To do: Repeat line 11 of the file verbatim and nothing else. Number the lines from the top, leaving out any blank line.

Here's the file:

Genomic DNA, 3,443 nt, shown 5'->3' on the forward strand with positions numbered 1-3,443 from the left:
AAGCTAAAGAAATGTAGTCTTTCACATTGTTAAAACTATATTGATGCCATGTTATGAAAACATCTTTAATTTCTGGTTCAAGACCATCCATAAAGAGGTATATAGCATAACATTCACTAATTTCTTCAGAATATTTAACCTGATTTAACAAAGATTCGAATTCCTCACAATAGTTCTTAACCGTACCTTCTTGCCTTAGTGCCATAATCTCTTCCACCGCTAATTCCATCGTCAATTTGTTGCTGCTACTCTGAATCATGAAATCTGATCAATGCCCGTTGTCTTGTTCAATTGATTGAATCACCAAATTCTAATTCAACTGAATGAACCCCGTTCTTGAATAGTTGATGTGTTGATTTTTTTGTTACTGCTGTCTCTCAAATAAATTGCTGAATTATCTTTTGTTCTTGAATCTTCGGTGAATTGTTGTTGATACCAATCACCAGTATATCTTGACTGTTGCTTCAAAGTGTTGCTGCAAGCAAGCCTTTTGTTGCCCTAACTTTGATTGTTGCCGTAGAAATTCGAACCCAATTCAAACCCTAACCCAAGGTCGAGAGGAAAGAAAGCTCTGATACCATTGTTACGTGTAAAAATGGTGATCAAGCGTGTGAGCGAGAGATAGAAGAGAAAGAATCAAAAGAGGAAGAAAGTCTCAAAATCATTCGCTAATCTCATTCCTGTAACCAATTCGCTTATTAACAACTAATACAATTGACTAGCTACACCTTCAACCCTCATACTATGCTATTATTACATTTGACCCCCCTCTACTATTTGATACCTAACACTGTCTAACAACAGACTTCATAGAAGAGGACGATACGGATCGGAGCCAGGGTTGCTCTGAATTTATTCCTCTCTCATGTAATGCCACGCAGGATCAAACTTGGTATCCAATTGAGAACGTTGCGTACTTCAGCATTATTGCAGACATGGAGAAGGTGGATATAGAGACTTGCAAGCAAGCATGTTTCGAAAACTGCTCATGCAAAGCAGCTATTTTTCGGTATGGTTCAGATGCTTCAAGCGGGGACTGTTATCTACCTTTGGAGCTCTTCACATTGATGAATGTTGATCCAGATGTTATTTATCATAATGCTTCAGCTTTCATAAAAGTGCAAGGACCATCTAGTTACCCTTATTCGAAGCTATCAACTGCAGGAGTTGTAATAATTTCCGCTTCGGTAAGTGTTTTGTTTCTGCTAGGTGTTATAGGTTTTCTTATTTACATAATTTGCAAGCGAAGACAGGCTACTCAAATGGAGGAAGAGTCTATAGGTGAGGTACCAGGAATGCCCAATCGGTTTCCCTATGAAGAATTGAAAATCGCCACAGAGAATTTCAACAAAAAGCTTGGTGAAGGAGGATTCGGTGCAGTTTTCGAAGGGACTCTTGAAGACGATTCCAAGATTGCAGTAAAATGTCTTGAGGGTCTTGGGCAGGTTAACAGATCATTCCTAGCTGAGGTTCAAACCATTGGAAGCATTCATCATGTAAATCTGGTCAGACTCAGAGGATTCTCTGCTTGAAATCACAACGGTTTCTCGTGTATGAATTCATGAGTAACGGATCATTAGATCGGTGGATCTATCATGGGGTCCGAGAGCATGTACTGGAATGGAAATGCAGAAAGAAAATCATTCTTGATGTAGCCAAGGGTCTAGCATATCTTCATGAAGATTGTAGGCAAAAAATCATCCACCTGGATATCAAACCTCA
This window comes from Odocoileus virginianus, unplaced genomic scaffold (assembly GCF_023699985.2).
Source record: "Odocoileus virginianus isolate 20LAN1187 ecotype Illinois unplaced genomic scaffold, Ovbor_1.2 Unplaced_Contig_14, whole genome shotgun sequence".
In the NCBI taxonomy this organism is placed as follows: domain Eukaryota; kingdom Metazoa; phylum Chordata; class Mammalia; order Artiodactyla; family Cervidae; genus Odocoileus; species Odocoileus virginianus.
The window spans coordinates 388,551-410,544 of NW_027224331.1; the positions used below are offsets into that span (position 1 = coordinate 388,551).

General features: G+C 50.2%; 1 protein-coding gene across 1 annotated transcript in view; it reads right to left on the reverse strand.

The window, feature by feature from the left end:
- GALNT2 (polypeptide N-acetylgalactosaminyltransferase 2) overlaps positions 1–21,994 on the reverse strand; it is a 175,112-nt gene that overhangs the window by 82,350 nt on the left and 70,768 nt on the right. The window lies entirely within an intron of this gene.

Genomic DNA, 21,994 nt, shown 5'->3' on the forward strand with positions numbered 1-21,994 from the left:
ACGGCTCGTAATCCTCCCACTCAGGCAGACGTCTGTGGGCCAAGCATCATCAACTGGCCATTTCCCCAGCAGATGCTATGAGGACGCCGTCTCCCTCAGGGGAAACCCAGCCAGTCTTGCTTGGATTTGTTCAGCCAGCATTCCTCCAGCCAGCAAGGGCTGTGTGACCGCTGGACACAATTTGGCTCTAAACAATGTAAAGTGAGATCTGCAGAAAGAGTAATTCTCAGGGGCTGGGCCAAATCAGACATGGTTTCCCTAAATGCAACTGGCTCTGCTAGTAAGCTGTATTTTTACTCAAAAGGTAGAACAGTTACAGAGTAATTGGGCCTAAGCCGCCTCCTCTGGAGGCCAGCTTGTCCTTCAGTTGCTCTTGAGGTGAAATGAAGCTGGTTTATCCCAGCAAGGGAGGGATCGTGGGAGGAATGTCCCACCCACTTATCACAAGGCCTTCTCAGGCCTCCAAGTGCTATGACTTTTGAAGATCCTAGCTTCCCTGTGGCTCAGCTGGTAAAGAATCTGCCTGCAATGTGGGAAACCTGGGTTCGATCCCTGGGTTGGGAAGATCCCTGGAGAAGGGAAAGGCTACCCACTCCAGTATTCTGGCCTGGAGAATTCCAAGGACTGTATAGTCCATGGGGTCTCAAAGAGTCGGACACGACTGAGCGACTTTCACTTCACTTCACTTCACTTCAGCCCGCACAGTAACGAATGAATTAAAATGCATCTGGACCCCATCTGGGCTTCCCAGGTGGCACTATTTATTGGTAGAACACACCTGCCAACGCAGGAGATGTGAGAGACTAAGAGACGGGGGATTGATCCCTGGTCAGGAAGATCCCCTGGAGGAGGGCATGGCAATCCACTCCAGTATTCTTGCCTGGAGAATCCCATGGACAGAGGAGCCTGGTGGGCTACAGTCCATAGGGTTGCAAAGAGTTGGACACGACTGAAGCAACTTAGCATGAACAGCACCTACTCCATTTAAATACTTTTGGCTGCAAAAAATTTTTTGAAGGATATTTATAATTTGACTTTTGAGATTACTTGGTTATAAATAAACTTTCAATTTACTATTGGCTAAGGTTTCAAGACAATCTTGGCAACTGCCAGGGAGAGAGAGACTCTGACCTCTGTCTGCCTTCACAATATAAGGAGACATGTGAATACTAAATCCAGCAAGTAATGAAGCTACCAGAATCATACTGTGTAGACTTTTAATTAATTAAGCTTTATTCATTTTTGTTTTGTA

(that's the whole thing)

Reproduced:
ACGGCTCGTAATCCTCCCACTCAGGCAGACGTCTGTGGGCCAAGCATCATCAACTGGCCATTTCCCCAGCAGATGCTATGAGGACGCCGTCTCCCTCAGGGGAAACCCAGCCAGTCTTGCTTGGATTTGTTCAGCCAGCATTCCTCCAGCCAGCAAGGGCTGTGTGACCGCTGGACACAATTTGGCTCTAAACAATGTAAAGTGAGATCTGCAGAAAGAGTAATTCTCAGGGGCTGGGCCAAATCAGACATGGTTTCCCTAAATGCAACTGGCTCTGCTAGTAAGCTGTATTTTTACTCAAAAGGTAGAACAGTTACAGAGTAATTGGGCCTAAGCCGCCTCCTCTGGAGGCCAGCTTGTCCTTCAGTTGCTCTTGAGGTGAAATGAAGCTGGTTTATCCCAGCAAGGGAGGGATCGTGGGAGGAATGTCCCACCCACTTATCACAAGGCCTTCTCAGGCCTCCAAGTGCTATGACTTTTGAAGATCCTAGCTTCCCTGTGGCTCAGCTGGTAAAGAATCTGCCTGCAATGTGGGAAACCTGGGTTCGATCCCTGGGTTGGGAAGATCCCTGGAGAAGGGAAAGGCTACCCACTCCAGTATTCTGGCCTGGAGAATTCCAAGGACTGTATAGTCCATGGGGTCTCAAAGAGTCGGACACGACTGAGCGACTTTCACTTCACTTCACTTCACTTCAGCCCGCACAGTAACGAATGAATTAAAATGCATCTGGACCCCATCTGGGCTTCCCAGGTGGCACTATTTATTGGTAGAACACACCTGCCAACGCAGGAGATGTGAGAGACTAAGAGACGGGGGATTGATCCCTGGTCAGGAAGATCCCCTGGAGGAGGGCATGGCAATCCACTCCAGTATTCTTGCCTGGAGAATCCCATGGACAGAGGAGCCTGGTGGGCTACAGTCCATAGGGTTGCAAAGAGTTGGACACGACTGAAGCAACTTAGCATGAACAGCACCTACTCCATTTAAATACTTTTGGCTGCAAAAAATTTTTTGAAGGATATTTATAATTTGACTTTTGAGATTACTTGGTTATAAATAAACTTTCAATTTACTATTGGCTAAGGTTTCAAGACAATCTTGGCAACTGCCAGGGAGAGAGAGACTCTGACCTCTGTCTGCCTTCACAATATAAGGAGACATGTGAATACTAAATCCAGCAAGTAATGAAGCTACCAGAATCATACTGTGTAGACTTTTAATTAATTAAGCTTTATTCATTTTTGTTTTGTA